The biggest obstacle to start with Continuous Deployment - database migrations
There are still companies which disable the website during deploys with database migrations and believe that db migrations prevent them from going fully with CD. They even have time window for triggering such activities (usually early in the morning or late at night).
If you are working in a place like that, and you would deeply want in your heart to adopt Continuous Deployment but you can’t find a way to convince your boss, this is a step by step guide for you. Instead of going from zero to warp nine, you can go towards your goal with small steps that can be part of your current, normal tasks that you are doing for the client.
Step by step
When you go with CD and do many deploys a day, most of them are not running db migrations at all. You can save your developers time at least on these kinds of activities. Your CD solution can easily detect (at least in case of Rails app) that deploy would trigger new migration and notify your developer that in such case the deploy should be done manually. Still better than nothing. Still saving lots of people time.
Even if your deploy is containing migrations, in many cases they are
non-destructive. They are rather creating new tables, new columns and new indexes.
In such case you can for example follow a naming convention so that CI can easily know
that the migrations are indeed non-destructive and might be executed at any time because
it will not cause troubles to already running application. Still, you need to be a bit
cautious. If you add new column with
NOT NULL constraint and without a default, it will
most likely cause troubles to you app if executed when new request are coming. Why? Because
the previous version of the app (the on running when migrations are executed) won’t be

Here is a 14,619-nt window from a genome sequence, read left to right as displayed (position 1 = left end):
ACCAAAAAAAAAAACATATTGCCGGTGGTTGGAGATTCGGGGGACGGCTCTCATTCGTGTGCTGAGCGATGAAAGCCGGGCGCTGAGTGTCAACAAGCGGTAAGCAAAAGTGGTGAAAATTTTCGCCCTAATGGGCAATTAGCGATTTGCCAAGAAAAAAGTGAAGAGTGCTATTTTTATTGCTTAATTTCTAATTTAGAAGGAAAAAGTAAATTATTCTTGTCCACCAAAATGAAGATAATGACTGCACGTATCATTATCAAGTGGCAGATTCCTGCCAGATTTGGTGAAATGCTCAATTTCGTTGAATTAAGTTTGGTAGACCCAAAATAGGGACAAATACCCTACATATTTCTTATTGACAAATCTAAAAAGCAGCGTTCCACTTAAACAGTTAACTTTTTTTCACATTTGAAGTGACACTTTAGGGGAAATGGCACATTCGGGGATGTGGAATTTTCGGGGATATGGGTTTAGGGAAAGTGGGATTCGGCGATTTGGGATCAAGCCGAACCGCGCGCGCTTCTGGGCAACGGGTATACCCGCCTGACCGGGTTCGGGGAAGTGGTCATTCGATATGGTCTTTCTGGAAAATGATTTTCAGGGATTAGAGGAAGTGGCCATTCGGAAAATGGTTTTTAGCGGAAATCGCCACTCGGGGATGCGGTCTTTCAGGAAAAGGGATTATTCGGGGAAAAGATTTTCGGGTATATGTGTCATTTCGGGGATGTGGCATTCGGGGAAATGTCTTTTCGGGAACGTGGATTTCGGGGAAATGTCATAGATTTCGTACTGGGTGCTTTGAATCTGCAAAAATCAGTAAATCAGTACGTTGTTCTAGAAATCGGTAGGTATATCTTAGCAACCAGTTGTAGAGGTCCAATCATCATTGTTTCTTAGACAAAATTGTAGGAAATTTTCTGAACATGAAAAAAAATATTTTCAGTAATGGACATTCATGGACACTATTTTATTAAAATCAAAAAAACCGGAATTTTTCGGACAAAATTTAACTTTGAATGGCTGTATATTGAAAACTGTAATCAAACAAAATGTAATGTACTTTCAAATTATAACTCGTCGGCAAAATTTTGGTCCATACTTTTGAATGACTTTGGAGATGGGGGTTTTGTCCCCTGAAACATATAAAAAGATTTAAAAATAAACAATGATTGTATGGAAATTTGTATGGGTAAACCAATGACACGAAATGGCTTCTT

filling the column with proper data during new records creation. So whenever marking migration
as non-destructive, you should ask yourself a question Will executing this migration when
system is online and serving requests cause any trouble when record from table X is added,
updated or deleted? If not, it means that your migration is non-interrupting for the system
and can be deployed automatically at any time.
In the worst case, when the deploy is containing destructive migrations you can fallback to the old way of disabling the website during the deploy. But still your deployment script can be triggered automatically and it can verify whether the migration procedure was triggered in the allowed time window for turning off the application. So if a developer commits or merges destructive migration to master branch during the time window, the app would be still deployed automatically, saving your developers time.
In the last step you teach your team how to write code adapted for zero-downtime deploys triggered by
Continuous Deployment. So let’s say you want to add new
not null column. And you achieve it step by
step. Firstly you add new column with nulls allowed. Then you deploy code which is actually starting
to fill the column with some data from the app. Then you deploy code/migration which computes the data
for all old records containing nulls. Then you deploy code which marks that column as not null. All
step by step, without trying to achieve it in one giant commit or giant deploy. Notice how very well
this approach can work with small stories.
There is an amazing presentation about how to do it:
As you can see you can achieve Continuous Deployment step by step. It does not have to be all or nothing. It can be:
- automatic deployment only for builds without database migrations, manual for the rest
- automatic deployment only for build without db migrations or with non-destructive migrations, manual for the rest
- automatic deployment for all builds, but those with destructive migration will temporarily disable the app and will be only allowed to be executed during selected time window.
- automatic deployment all the time, there are no interrupting migrations (your team does not write them), destroyed data are no longer used by application.
This post is a small extract from a chapter of our Async Remote ebook.